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Massive Nasa spots record-breakingly large comet headed towards Earth

Travelling at 22,000 miles per hour, it is moving from the edge of the solar system towards its the centre

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The comet is billions of years old and measures around 80 miles across and is 50 times bigger than the heart of most known comets (Pic credit: Nasa)

The comet is billions of years old and measures around 80 miles across and is 50 times bigger than the heart of most known comets (Pic credit: Nasa)

The comet is billions of years old and measures around 80 miles across and is 50 times bigger than the heart of most known comets (Pic credit: Nasa)

Nasa has spotted a record-breakingly large comet headed towards Earth.

Its icy nucleus is bigger than any ever seen – measuring around 80 miles across, and 50 times bigger than the heart of most known comets. It is also thought to have a mass of about 500 trillion tons – a hundred thousand times more massive than the typical comet found closer to the Sun.

And the object, known as C/2014 UN271 (Bernardinelli-Bernstein), is headed in this direction, quickly. Travelling at 22,000 miles per hour, it is moving from the edge of the solar system towards its the centre.

However, we should be entirely safe. The comet will not get closer than a billion miles from the Sun – further away even than the planet Saturn – and that will not happen until 2031.

The object has been known about since November 2010, at which point it was 3 billion miles from the Sun or the distance to Neptune. Since then, researchers have been looking to understand more about it, using telescopes both in space and on Earth.

As part of that research, scientists used Nasa’s Hubble Space Telescope to estimate the size of the comet, and revealed its huge size.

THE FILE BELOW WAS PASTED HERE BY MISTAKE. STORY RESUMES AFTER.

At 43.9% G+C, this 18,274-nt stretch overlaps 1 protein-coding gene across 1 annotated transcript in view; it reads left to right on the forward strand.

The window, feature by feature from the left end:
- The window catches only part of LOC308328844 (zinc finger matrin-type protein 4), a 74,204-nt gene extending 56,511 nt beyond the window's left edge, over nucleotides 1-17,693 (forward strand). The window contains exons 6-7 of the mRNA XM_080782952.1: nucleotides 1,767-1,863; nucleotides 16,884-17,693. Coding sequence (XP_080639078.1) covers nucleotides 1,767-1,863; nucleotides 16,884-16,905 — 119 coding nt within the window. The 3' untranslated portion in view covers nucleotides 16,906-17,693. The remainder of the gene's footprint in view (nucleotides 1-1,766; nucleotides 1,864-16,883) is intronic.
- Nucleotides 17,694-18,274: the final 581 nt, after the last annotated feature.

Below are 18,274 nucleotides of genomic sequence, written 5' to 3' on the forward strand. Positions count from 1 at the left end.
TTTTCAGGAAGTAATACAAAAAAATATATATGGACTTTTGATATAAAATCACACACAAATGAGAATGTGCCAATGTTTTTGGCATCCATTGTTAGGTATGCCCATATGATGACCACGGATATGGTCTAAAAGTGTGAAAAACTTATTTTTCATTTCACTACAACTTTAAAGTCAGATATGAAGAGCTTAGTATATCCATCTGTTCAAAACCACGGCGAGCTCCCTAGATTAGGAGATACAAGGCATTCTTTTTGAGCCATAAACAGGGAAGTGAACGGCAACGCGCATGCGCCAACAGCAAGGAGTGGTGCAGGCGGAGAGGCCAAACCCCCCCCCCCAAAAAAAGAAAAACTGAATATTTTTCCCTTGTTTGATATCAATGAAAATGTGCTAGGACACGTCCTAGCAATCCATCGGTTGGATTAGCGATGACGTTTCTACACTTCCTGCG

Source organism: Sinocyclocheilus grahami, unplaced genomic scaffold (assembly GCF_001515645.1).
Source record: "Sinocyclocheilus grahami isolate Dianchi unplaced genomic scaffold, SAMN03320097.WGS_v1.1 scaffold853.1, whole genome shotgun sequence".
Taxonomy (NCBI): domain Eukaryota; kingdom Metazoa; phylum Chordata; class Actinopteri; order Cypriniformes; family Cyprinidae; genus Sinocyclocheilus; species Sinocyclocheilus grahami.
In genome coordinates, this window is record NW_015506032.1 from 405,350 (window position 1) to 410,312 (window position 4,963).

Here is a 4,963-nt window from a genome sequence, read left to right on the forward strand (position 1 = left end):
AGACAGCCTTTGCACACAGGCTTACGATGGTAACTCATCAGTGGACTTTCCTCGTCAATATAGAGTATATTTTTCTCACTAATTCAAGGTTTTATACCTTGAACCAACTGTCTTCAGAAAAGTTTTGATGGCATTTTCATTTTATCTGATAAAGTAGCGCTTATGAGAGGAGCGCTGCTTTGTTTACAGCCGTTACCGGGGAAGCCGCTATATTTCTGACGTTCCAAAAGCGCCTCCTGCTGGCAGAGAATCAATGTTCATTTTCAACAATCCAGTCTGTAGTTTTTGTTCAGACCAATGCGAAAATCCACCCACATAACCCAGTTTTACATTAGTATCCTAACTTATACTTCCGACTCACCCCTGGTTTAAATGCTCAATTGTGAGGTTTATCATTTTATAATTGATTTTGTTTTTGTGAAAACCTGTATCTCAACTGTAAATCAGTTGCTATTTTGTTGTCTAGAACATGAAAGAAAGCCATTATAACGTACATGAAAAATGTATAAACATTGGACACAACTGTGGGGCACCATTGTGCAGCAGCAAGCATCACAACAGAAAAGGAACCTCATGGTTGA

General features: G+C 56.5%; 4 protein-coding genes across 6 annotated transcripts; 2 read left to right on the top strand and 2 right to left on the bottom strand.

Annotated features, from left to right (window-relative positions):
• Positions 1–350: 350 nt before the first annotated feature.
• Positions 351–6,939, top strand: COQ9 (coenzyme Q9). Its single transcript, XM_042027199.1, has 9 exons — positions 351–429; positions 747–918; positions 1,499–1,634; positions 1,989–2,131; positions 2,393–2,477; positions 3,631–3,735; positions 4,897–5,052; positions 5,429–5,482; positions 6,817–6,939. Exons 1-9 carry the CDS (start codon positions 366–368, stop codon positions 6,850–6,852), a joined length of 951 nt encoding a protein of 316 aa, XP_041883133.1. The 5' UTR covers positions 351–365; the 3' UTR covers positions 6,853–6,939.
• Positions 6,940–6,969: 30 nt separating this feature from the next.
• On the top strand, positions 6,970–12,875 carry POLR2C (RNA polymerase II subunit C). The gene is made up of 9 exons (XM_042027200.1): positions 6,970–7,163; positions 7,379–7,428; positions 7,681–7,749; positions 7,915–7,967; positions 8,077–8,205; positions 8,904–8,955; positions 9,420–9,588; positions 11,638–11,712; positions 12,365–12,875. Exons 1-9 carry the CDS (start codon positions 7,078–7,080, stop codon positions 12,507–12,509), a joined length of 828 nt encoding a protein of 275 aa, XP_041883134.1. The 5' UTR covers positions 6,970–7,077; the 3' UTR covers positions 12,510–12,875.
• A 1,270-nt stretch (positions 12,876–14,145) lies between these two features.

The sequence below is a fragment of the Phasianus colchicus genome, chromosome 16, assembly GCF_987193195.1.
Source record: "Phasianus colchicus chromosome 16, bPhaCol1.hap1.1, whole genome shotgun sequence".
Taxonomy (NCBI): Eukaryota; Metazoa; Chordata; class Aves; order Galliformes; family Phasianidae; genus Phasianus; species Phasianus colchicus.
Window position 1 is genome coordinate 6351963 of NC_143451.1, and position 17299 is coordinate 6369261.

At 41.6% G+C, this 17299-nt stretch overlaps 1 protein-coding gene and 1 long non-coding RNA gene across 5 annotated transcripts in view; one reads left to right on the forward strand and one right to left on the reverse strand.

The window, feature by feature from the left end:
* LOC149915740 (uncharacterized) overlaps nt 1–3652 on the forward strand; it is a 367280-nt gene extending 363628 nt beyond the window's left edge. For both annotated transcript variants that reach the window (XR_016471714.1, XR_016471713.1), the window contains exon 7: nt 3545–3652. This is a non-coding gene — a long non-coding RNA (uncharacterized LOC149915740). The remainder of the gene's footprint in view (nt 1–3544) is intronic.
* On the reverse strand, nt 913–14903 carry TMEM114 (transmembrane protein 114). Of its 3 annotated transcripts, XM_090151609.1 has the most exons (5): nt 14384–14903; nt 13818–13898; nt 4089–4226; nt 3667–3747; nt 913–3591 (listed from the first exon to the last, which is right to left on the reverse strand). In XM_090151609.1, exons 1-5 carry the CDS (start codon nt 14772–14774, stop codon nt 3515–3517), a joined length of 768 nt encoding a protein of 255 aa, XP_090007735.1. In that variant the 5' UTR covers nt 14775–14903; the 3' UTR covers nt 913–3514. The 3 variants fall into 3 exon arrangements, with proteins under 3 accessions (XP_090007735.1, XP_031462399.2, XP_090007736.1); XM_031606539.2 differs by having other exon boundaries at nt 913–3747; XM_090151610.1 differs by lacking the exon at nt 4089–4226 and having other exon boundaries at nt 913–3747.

Researchers had thought that the comet must be at least reasonably large, given how active it is even at such a long distance from the Sun. But the new data came from five photos taken earlier this year by Hubble.

However, measuring the size is not as simple as taking those images. Scientists must distinguish the solid nucleus at the middle from the large dusty coma that wraps around it, and it is too far away for the images to be clear enough to tell the difference.

Instead, scientists looked at the bright dot of light that marked the nucleus at the heart of the comet. They then made a computer model of the coma that would surround it and adjusted it in line with the images.

Taken together, those images allowed the size to be understood. Researchers could subtract the glow of the coma and leave only the solid nucleus behind.

The data also reveals more about the comet, when it is combined with other radio observations taken from the ALMA telescope in Chile. The sizes were the same, but the data suggests that the comet’s surface is darker than previously thought – with one researcher describing the object as “big and it’s blacker than coal”.

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Taken together, those images allowed the size to be understood (Pic credit: Nasa)

Taken together, those images allowed the size to be understood (Pic credit: Nasa)

Taken together, those images allowed the size to be understood (Pic credit: Nasa)

 

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The comet is billions of years old, and as such represents a relic from the early days of our solar system. It came from the Oort Cloud at the edge of our planetary neighbourhood, and has been falling back towards our Sun for at least a million years.

The comets of the Oort Cloud are thought to have begun life much closer to our star. But in its early days, they were thrown out to the edges of the solar system during the more chaotic early days of the solar system, when the massive outer planets were still finding their orbits.

The new record-breaking object could help us better characterise that Oort Cloud, which sits as far as 5,000 times away from our Sun as we do and is so difficult to see directly that it remains theoretical. By studying the Comet Bernardinelli-Bernstein, researchers can better understand how the objects in that distant cloud size up, for instance – and how large it could be.

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